On the Natural and Economic Difficulties to Fulfilling the Human Right to Water Within a Neoclassical Economics Framework
We present a neoclassical economic model of the human right to water using a nonrenewable resource model inclusive of a backstop technology. The right is interpreted as a minimum consumption requirement the government is obligated to fulfill in the event that any one household cannot do so independently. Differing by income levels, households maximize utility by purchasing a composite consumption good and water from two distinct, government-owned sources. Facing physical and financial constraints, the government uses fiscal policy to address potential human rights violations. Reducing the analysis to two periods, we develop a novel approach to compare total welfare levels from a joint human rights and neoclassical economics perspective. We define a human rights welfare standard and discuss cases in which traditional social welfare measures would exceed, violate, or meet this standard. We thus offer a unique way to merge economic analysis with human rights research.
If you experience problems downloading a file, check if you have the proper application to view it first. In case of further problems read the IDEAS help page. Note that these files are not on the IDEAS site. Please be patient as the files may be large.
As the access to this document is restricted, you may want to look for a different version under "Related research" (further below) or search for a different version of it.
Volume (Year): 71 (2013)
Issue (Month): 1 (March)
|Contact details of provider:|| Web page: http://www.tandfonline.com/RRSE20|
|Order Information:||Web: http://www.tandfonline.com/pricing/journal/RRSE20|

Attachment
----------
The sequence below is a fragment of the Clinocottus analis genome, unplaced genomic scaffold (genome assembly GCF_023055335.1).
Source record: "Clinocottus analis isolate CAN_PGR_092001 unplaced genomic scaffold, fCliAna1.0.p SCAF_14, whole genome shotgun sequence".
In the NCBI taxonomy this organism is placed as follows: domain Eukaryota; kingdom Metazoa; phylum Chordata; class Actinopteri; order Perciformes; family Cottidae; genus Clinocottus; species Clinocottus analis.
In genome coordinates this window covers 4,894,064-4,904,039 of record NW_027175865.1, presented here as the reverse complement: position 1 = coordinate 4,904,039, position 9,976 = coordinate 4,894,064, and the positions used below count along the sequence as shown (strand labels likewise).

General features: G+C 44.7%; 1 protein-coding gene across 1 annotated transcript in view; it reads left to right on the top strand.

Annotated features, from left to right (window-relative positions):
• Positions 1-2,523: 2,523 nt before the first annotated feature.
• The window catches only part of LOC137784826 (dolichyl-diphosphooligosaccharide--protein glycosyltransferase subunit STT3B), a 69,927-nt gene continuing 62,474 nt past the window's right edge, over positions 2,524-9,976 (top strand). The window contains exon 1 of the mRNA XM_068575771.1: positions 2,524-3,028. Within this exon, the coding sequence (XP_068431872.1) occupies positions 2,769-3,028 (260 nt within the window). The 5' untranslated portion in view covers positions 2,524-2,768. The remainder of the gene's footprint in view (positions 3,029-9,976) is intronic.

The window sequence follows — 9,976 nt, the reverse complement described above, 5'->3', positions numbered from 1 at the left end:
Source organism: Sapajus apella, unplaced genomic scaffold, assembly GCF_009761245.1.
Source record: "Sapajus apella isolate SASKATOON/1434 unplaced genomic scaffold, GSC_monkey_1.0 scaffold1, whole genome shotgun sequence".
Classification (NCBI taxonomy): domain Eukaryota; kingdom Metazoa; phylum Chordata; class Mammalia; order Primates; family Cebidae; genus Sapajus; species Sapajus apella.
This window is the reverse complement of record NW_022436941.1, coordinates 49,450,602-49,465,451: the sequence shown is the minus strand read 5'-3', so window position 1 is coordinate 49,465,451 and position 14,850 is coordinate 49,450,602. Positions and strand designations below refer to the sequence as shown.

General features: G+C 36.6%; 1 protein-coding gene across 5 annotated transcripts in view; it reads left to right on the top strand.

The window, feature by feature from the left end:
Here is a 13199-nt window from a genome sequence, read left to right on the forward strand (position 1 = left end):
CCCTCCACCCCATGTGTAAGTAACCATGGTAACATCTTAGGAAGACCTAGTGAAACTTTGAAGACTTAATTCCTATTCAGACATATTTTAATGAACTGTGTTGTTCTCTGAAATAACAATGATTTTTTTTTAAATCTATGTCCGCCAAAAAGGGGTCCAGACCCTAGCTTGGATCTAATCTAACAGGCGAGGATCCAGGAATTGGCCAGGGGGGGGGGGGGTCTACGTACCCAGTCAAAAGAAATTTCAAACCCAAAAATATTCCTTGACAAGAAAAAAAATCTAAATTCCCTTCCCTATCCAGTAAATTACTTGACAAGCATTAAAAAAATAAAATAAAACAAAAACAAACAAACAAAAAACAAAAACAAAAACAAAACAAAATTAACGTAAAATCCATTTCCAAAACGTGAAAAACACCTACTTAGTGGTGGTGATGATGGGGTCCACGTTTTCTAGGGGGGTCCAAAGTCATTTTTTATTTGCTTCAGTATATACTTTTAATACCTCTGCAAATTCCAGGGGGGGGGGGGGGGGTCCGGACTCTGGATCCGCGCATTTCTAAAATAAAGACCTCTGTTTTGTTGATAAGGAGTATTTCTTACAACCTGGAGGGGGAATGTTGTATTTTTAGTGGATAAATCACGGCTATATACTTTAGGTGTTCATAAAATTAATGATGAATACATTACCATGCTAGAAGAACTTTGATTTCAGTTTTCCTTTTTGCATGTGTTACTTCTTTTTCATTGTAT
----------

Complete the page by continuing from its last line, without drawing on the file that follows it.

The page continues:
When requesting a correction, please mention this item's handle: RePEc:taf:rsocec:v:71:y:2013:i:1:p:65-92. See general information about how to correct material in RePEc.
For technical questions regarding this item, or to correct its authors, title, abstract, bibliographic or download information, contact: (Michael McNulty)
If you have authored this item and are not yet registered with RePEc, we encourage you to do it here. This allows to link your profile to this item. It also allows you to accept potential citations to this item that we are uncertain about.
If references are entirely missing, you can add them using this form.
If the full references list an item that is present in RePEc, but the system did not link to it, you can help with this form.
If you know of missing items citing this one, you can help us creating those links by adding the relevant references in the same way as above, for each refering item. If you are a registered author of this item, you may also want to check the "citations" tab in your profile, as there may be some citations waiting for confirmation.
Please note that corrections may take a couple of weeks to filter through the various RePEc services.